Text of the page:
"Inside Out" premiered Monday at Cannes and was among the most enthusiastically received films of the festival. Because Pixar delayed its planned 2014 release, "Good Dinosaur," it was the Disney studio's first new film since 2013's "Monsters University" and first non-sequel since 2012's "Brave."
"Inside Out" is a Pixar-styled "Inception" where the story unfolds both in reality and in the mind. It partly take place inside the head of an 11-year-old girl, where voices like Joy (Amy Poehler), Sadness (Phyllis Smith) and Anger (Lewis Black) compete for the girl's emotions and memories.
The high concept is sometimes rather abstract, but nevertheless packs an emotional wallop that left many teary-eyed. The story is by Pete Docter, who also co-directs, and it contains some of the tenderness of his 2009 Pixar release "Up."
The Hollywood Reporter said it "ingeniously personifies the furiously erupting sensations associated with the onset of adolescence as a bunch of emotionally competitive cartoon characters." Variety wrote that although "Inside Out" sounds like "another lunatic gamble," it proves to be "the greatest idea the toon studio has ever had."
Such a strong response was much needed for Pixar.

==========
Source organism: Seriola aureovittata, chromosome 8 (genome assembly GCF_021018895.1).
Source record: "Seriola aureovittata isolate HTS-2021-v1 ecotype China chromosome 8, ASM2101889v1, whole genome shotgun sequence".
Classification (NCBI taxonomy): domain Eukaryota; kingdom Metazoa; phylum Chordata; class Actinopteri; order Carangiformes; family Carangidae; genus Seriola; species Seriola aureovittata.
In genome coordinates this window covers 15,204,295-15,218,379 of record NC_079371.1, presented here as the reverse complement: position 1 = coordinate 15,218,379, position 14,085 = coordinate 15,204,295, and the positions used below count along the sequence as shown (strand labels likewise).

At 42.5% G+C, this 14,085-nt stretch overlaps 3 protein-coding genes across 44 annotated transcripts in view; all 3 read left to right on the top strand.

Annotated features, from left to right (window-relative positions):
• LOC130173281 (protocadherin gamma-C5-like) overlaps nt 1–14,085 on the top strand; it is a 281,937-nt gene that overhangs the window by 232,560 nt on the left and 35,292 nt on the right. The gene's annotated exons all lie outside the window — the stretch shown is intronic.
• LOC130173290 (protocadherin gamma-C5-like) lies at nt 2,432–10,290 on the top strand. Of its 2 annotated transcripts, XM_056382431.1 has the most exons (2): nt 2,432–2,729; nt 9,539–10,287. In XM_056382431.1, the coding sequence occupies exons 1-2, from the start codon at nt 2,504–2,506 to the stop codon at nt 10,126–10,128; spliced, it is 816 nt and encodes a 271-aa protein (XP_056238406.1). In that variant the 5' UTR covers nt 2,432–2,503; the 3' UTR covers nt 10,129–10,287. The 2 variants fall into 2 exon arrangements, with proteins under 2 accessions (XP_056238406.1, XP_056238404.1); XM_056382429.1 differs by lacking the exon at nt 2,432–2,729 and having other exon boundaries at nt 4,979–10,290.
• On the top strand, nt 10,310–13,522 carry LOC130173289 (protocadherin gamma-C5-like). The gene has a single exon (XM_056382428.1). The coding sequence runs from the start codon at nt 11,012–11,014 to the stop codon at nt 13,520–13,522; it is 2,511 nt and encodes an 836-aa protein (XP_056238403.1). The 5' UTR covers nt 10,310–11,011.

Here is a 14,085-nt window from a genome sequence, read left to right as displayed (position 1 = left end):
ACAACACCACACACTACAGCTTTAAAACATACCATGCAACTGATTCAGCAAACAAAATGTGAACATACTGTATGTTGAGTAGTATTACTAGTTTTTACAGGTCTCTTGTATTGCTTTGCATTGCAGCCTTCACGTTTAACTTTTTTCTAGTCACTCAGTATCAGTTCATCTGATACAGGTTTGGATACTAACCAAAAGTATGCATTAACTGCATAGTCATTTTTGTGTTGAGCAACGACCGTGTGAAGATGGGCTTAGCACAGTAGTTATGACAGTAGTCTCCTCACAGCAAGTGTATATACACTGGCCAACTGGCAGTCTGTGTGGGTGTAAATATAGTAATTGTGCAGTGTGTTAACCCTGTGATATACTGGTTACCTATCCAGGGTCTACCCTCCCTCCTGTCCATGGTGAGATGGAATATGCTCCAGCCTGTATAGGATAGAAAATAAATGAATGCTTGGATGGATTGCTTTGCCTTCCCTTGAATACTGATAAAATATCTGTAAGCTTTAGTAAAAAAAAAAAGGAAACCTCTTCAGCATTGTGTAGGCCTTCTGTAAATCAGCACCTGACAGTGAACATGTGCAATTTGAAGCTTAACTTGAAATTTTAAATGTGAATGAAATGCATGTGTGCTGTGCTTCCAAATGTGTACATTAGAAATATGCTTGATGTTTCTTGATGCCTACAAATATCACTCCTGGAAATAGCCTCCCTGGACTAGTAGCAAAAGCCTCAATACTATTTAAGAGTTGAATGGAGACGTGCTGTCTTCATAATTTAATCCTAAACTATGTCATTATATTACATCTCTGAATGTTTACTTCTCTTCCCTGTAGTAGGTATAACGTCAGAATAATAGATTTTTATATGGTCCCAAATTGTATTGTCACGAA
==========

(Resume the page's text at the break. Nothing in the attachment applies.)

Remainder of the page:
Although the animation studio had an unparalleled run of critical and box-office successes with the "Toy Story" films, "Wall-E," ''Up" and "Ratatouille," doubt in Pixar's ability to sustain its nearly unblemished record began to creep in after the less well-reviewed "Brave" and the studio's increasing output of sequels.
"Inside Out," which Disney will release on June 19, is Pixar's second original film in a row to feature a female protagonist.
"It's very important for us, both at Pixar and at Disney, of having female and ethnic characters — protagonists and all through," said John Lasseter, Pixar's chief creative officer. "You'll see in future films we really are paying attention to that."
The reception to "Inside Out" was so good that some at Cannes wondered whether it should have been included in the festival's prestigious Palme d'Or competition.
Poehler quixotically hoped for the impossible.
"It's not up for the ... what do you call it?" said Poehler, referring to Cannes' top film honour. "But it could still win, right?"
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